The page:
More than you ever wanted or cared to know about tailing loops, casting and wind knots:


To understand what causes a tailing loop and a wind or casting knot, one must know what a normal casting loop looks like. A normal loop has a "fly leg" that is following or traveling forward and a standing "rod leg" that is stationary and attached to the rod tip. Normally the two legs are separated by the width of the loop and usually in an overhead cast, the upper fly leg is the traveling leg and the lower rod leg is the stationary leg. See # cast #1 below.


A wind knot occurs because the following fly leg (upper leg) of the casting loop falls below the standing rod leg (lower leg) AND the legs are in the same casting plane. See # 3 below.


BOTH situations must occur, that is the following leg must cross the standing leg and the legs must be in the same plane. A wind knot cannot occur if the two legs of fly line are in different casting planes.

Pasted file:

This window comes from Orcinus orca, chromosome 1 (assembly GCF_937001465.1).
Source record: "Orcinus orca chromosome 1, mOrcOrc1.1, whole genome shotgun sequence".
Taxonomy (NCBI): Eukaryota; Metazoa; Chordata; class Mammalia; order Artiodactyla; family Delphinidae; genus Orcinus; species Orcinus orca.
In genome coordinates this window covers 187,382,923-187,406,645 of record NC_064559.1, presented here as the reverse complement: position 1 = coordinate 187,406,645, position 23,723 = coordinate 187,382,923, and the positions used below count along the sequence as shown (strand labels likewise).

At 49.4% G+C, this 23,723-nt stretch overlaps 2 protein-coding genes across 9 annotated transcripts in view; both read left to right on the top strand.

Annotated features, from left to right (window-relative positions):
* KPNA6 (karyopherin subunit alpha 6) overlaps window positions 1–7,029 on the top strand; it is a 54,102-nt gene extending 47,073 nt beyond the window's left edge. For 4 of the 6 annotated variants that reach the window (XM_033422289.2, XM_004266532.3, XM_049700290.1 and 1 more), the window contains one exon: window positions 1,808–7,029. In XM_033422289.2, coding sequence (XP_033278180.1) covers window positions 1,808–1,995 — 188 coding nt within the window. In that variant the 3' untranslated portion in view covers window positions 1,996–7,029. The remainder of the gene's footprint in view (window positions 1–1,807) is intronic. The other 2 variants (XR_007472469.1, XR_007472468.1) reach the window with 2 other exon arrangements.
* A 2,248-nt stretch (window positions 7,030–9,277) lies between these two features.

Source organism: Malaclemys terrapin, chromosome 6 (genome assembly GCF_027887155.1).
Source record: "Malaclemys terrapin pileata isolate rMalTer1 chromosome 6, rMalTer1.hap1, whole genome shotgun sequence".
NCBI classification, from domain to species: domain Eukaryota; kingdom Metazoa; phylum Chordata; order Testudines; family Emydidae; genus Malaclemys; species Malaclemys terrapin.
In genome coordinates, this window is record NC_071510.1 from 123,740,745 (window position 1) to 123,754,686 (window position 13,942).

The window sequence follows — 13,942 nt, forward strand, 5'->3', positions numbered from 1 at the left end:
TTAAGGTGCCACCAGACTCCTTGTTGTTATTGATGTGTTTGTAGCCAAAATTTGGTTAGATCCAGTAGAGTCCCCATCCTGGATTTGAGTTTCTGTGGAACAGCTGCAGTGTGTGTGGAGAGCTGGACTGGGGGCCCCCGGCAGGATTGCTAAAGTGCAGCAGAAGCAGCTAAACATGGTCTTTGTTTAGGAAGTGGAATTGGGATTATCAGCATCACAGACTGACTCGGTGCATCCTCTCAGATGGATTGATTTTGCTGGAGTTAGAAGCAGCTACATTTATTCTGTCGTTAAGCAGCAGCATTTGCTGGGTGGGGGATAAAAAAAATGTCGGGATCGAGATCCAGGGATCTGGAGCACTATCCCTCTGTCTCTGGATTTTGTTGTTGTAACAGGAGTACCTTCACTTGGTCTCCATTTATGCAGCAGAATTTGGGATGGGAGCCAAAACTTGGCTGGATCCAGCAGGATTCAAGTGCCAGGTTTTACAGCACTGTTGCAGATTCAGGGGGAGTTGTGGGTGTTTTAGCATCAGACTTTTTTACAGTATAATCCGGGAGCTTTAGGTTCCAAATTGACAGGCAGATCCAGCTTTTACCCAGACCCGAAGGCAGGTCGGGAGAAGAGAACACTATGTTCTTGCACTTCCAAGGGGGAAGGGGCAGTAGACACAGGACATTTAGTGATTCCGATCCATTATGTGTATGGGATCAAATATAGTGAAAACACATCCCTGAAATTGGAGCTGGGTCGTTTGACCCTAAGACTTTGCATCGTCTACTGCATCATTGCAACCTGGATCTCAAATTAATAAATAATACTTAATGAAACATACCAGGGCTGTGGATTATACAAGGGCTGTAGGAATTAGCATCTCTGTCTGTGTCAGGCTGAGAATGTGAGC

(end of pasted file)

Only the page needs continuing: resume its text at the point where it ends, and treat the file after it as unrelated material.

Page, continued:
Example - By using an elliptical casting motion, the back cast and forward cast are made in different planes and this separates the two legs of the loop formation. Even if the fly and rod legs of the loop formation cross vertically, they cannot catch on each other because they are separated horizontally in space; they are in different planes.


To see how this works, make a side arm back cast and then an overhead forward cast and you will see than the two legs of the loop are in different planes. Even if the upper fly leg of the loop drops down on the forward stroke, there is no lower rod leg of the loop to get tangle with because there is a horizontal separation of the two legs of the loop.